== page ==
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boo! No tricks here. Just a big ole treat for our friends and listeners - thanks for picking up our second-ever issue of Yum Cha zine! Though it feels like this summer might never end (considering it is now early October and still in the mid-eighties here in NYC), we’re more than ready for the best of fall: stuffing our faces with pies, crisp days just cold enough that you don’t feel guilty for sitting on your couch all day, and of course Halloween (also known in our world as Thot Pride Parade, Wig Appreciation Day, or Candygiving). For our fall issue, our cover star is mooncake, and we made sure this zine was just as dense and sweet as the harvest snack. Inside you’ll find seasonally appropriate brain candy, like our last minute costume ideas, Lala’s mom’s famous pecan tassie recipe (it’s a tiny pecan pie!), and our favorite foliage-friendly tunes. We also talked to a couple of painters we admire, tackle the cheongsam trend, and give you part two of our hometown tour. Enjoy!

LOVE,


FALL PLAYLIST Velvet Morning - The Verve Frontline - Kelela Halogen - Show Me The Body ft. Mal Devisa Perspective - Kamasi Washington Changes - Dej Loaf Dum Surfer - King Krule First Taste - Fiona Apple Thorn - Alex G Painting of Blue - Forth Wanderers Wasted Acres - Grizzly Bear EMT Police and the Fire Department - Shilpa Ray Brujas - Princess Nokia Baby Luv - Nilüfer Yanya Se Preparó - Ozuna Los Ageless - St. Vincent I Wanna Be Like You - Ibeyi 911 / Mr. Lonely - Tyler, The Creator Needy Bees - Nick Hakim Bike Dream - Rostam Normal Girl - SZA


ASK YUM CHA

Q

I love the look of Chinese brocade dresses, and I keep seeing them in thrift stores and cheap shops in Chinatown. I feel like I could rock it, but I’m worried about cultural appropriation. Is it cool to wear if you’re not Asian?

A

The fact that you’re asking means you’re being thoughtful so good start! Questions of cultural appropriation are tricky, because it’s subjective and sensitive. Even if some people from that culture are cool with it, doesn’t mean everyone will be. (See: Jeremy Lin’s op-ed on getting dreads). We think fashion can be a part of cultural exchange - but the difference between exchange and appropriation is that you’re engaging, learning, and appreciating ... not wearing a costume (it’s a HARD NO on Halloween). You can also work elements you admire (textiles, cuts) into your look without copping the specific piece, especially if it has a special meaning in that culture! So instead of giving you a hard and fast answer, here’s some questions you might want to consider before you wear it. Cheongsam (Mandarin: Qi Pao) From: China Made fashionable in 1920s Shanghai Ao Dai From: Vietnam, Tradtitional wear since 1700s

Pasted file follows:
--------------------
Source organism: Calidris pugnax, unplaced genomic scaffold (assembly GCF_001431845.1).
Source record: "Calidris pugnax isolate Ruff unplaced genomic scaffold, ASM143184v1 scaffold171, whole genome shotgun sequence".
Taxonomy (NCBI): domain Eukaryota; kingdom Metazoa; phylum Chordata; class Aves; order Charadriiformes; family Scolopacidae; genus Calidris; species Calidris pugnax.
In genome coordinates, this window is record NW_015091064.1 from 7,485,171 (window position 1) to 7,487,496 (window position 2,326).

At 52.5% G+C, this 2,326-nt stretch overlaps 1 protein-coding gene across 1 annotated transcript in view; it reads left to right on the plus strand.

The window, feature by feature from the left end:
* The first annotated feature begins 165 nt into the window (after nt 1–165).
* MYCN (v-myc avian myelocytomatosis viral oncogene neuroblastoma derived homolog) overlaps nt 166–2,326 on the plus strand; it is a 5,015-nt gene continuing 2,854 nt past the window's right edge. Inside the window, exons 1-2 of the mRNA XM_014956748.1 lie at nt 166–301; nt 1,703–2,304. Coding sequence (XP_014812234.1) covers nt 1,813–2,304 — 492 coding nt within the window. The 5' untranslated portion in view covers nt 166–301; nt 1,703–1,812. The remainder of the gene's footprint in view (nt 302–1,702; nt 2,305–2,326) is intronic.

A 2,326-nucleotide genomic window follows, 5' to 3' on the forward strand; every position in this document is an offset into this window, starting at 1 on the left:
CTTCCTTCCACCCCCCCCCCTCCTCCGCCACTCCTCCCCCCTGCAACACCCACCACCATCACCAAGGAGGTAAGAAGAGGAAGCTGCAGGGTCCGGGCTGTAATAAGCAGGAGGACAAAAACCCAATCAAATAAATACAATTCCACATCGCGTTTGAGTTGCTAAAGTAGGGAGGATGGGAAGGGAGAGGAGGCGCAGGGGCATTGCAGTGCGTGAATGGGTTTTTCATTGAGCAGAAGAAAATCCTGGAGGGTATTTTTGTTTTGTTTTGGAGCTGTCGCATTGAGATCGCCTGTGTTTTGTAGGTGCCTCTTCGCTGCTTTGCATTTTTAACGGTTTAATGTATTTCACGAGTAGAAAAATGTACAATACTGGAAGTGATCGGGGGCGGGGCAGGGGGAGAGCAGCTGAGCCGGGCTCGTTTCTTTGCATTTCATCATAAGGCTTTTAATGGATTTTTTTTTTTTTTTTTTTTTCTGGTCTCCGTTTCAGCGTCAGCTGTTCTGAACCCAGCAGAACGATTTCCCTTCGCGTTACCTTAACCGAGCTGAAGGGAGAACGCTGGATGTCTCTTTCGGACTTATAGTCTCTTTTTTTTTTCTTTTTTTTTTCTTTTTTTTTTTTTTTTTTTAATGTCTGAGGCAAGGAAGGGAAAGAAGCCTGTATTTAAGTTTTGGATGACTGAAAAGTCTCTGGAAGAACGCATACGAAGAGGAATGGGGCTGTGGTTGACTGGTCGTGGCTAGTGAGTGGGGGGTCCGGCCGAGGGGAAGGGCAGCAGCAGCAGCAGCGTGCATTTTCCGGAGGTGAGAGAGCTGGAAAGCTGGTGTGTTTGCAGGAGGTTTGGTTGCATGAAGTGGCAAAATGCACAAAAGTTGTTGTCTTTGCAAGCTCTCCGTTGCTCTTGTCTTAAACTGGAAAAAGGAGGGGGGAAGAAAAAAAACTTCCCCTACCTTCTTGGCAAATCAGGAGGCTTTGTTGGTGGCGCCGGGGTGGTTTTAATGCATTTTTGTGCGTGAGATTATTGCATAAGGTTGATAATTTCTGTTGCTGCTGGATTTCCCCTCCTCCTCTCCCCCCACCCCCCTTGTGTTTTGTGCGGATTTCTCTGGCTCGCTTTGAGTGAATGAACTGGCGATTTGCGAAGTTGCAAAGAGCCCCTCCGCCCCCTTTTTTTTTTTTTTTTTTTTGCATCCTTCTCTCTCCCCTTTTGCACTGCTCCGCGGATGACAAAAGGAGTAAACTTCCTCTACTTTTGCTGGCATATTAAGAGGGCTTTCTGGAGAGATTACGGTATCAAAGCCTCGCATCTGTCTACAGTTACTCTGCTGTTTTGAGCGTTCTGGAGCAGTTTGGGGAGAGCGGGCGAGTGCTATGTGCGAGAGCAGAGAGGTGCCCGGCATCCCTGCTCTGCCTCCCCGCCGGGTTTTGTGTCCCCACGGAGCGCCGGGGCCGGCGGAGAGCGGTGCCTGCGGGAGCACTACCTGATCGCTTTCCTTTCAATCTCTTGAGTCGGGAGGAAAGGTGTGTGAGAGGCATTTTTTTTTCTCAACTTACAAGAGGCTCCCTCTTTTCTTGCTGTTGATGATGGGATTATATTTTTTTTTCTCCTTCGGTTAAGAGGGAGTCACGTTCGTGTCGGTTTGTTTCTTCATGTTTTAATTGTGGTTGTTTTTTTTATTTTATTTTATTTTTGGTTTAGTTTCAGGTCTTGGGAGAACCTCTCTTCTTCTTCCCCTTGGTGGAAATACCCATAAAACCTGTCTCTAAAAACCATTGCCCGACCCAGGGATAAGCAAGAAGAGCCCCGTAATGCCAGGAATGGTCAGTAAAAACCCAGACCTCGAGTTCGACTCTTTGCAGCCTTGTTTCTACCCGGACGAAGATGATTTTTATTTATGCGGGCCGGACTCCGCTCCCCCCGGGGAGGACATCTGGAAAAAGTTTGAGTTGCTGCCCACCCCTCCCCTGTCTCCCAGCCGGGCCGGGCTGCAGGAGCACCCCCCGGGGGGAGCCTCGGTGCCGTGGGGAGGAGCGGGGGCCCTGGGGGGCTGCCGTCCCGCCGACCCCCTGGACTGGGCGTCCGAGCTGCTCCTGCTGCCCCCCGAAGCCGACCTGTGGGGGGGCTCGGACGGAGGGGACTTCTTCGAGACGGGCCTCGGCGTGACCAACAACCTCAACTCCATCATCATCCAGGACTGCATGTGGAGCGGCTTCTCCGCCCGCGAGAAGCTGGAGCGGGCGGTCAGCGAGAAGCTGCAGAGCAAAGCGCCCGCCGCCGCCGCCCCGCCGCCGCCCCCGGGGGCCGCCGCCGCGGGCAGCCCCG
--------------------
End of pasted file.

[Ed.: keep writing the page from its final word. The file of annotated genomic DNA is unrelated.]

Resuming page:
Hanbok From: Korea

Shown here in a casual modern design, but the classic version is usually worn for formal or festive events.

Check yaself before U wreck yaself:

Y

N

Do you know what culture (not continent) it’s from and what it’s called?

1

0

Did you purchase/receive it from a person of that culture?

1

0

Does it have a traditional, ritual, or religious meaning?

0

1

Have you talked to your friends from that culture about you wearing it? (If you don’t have any, maybe just don’t).

1

0

When people of that culture wear the style, do they get mocked or exoticized? (Again, ask your friend).

0

1

Are you accessorizing in a way that perpetuates caricatures/stereotypes?

0

1

The more points you have, the more it seems like you’re appreciating, not appropriating! But remember: if someone calls you out, don’t get defensive. Listen to why they’re feeling hurt and think about it before you wear it again. It’s okay that not everything is for everyone.


WE GOTCHU In need of a last minute Halloween costume? Don’t worry, we figured it out for you.


say HELLO: kevin sabo AGE: 24 CURRENT CITY: Richmond, VA How would you describe your painting in three words? Impatient Flirty Gestural FOLLOW: @bb_kv

YUM CHA: Can you tell us about how moving from Harrisonburg, Virginia to Richmond has affected your body of work? KEVIN: I think moving had less impact on my work than just basically growing up. I’ve matured a bit, my anxiety is a lot lower and I’m really focused on the transition from viewing art as a passion and a scholarly major into a practice that requires discipline. Painting has been my full time job- and it’s getting me where I want to be. So I’m thankful I’ve stuck with it- and moving locations definitely solidifies my intention of wherever I’ll be— my art will be too.